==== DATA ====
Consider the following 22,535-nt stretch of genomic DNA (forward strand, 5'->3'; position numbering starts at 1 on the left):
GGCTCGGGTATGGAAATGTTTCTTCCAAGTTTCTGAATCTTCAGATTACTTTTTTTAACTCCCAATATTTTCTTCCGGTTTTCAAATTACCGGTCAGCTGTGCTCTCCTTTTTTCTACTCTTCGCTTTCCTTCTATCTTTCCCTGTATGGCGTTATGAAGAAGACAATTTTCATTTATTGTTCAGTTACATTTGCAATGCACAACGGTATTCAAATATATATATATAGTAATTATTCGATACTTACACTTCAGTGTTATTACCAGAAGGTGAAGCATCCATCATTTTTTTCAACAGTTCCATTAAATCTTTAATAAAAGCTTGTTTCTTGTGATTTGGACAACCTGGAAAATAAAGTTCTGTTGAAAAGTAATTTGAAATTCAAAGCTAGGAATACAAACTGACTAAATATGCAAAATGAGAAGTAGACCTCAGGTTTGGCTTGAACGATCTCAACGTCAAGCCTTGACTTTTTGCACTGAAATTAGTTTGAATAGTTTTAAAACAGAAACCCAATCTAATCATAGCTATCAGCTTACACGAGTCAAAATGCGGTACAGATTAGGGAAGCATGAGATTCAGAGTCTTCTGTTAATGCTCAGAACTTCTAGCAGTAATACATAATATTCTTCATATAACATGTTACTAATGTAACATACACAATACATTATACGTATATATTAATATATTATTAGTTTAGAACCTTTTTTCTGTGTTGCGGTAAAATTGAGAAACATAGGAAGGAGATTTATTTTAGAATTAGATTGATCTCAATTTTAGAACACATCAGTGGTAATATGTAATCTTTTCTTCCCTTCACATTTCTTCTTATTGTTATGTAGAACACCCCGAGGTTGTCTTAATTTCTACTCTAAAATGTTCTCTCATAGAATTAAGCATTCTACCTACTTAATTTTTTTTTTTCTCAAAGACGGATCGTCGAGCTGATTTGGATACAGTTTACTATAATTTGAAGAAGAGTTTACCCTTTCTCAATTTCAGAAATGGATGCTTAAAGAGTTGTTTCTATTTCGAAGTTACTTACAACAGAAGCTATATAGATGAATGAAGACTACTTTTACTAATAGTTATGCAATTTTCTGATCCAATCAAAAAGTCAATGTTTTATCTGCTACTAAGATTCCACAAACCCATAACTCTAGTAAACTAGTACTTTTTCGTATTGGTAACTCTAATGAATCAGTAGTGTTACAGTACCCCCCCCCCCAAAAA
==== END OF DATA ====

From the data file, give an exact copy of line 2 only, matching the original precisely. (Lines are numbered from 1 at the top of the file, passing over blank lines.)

GGCTCGGGTATGGAAATGTTTCTTCCAAGTTTCTGAATCTTCAGATTACTTTTTTTAACTCCCAATATTTTCTTCCGGTTTTCAAATTACCGGTCAGCTGTGCTCTCCTTTTTTCTACTCTTCGCTTTCCTTCTATCTTTCCCTGTATGGCGTTATGAAGAAGACAATTTTCATTTATTGTTCAGTTACATTTGCAATGCACAACGGTATTCAAATATATATATATAGTAATTATTCGATACTTACACTTCAGTGTTATTACCAGAAGGTGAAGCATCCATCATTTTTTTCAACAGTTCCATTAAATCTTTAATAAAAGCTTGTTTCTTGTGATTTGGACAACCTGGAAAATAAAGTTCTGTTGAAAAGTAATTTGAAATTCAAAGCTAGGAATACAAACTGACTAAATATGCAAAATGAGAAGTAGACCTCAGGTTTGGCTTGAACGATCTCAACGTCAAGCCTTGACTTTTTGCACTGAAATTAGTTTGAATAGTTTTAAAACAGAAACCCAATCTAATCATAGCTATCAGCTTACACGAGTCAAAATGCGGTACAGATTAGGGAAGCATGAGATTCAGAGTCTTCTGTTAATGCTCAGAACTTCTAGCAGTAATACATAATATTCTTCATATAACATGTTACTAATGTAACATACACAATACATTATACGTATATATTAATATATTATTAGTTTAGAACCTTTTTTCTGTGTTGCGGTAAAATTGAGAAACATAGGAAGGAGATTTATTTTAGAATTAGATTGATCTCAATTTTAGAACACATCAGTGGTAATATGTAATCTTTTCTTCCCTTCACATTTCTTCTTATTGTTATGTAGAACACCCCGAGGTTGTCTTAATTTCTACTCTAAAATGTTCTCTCATAGAATTAAGCATTCTACCTACTTAATTTTTTTTTTTCTCAAAGACGGATCGTCGAGCTGATTTGGATACAGTTTACTATAATTTGAAGAAGAGTTTACCCTTTCTCAATTTCAGAAATGGATGCTTAAAGAGTTGTTTCTATTTCGAAGTTACTTACAACAGAAGCTATATAGATGAATGAAGACTACTTTTACTAATAGTTATGCAATTTTCTGATCCAATCAAAAAGTCAATGTTTTATCTGCTACTAAGATTCCACAAACCCATAACTCTAGTAAACTAGTACTTTTTCGTATTGGTAACTCTAATGAATCAGTAGTGTTACAGTACCCCCCCCCCCAAAAA